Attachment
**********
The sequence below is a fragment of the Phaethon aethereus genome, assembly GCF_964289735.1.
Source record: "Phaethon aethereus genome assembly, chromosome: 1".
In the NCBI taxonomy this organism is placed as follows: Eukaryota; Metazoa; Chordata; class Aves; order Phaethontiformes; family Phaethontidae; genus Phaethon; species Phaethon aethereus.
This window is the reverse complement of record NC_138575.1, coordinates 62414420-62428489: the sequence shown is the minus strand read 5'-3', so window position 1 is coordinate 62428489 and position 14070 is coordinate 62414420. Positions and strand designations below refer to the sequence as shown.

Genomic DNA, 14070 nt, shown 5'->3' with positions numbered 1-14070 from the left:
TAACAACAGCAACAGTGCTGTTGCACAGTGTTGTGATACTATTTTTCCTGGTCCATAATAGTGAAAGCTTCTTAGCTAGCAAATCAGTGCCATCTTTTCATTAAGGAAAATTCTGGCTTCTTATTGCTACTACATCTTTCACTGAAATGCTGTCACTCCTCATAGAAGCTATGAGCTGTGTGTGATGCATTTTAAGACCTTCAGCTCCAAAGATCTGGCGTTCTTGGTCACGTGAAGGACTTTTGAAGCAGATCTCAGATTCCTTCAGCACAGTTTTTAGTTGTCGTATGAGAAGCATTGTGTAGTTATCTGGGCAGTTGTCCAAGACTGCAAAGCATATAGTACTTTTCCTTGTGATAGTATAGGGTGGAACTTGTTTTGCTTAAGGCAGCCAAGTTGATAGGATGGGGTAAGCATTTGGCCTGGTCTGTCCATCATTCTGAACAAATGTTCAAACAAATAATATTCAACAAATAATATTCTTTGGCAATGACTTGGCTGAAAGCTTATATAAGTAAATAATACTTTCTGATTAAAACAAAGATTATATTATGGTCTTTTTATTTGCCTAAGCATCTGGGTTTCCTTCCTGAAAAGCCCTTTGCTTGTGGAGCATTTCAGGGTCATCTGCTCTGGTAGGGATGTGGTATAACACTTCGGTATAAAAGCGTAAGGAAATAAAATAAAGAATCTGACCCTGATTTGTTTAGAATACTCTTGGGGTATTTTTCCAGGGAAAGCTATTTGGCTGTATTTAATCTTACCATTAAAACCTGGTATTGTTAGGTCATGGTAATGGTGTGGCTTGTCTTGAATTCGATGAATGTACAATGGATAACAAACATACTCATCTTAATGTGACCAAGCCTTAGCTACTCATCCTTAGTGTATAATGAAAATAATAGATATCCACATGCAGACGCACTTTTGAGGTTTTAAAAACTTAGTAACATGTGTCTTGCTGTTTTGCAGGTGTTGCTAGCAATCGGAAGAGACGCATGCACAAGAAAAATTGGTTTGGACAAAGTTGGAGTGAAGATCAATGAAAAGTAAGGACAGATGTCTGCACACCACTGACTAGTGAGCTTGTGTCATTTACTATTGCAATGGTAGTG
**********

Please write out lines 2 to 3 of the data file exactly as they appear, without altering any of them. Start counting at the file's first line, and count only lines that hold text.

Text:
Source record: "Phaethon aethereus genome assembly, chromosome: 1".
In the NCBI taxonomy this organism is placed as follows: Eukaryota; Metazoa; Chordata; class Aves; order Phaethontiformes; family Phaethontidae; genus Phaethon; species Phaethon aethereus.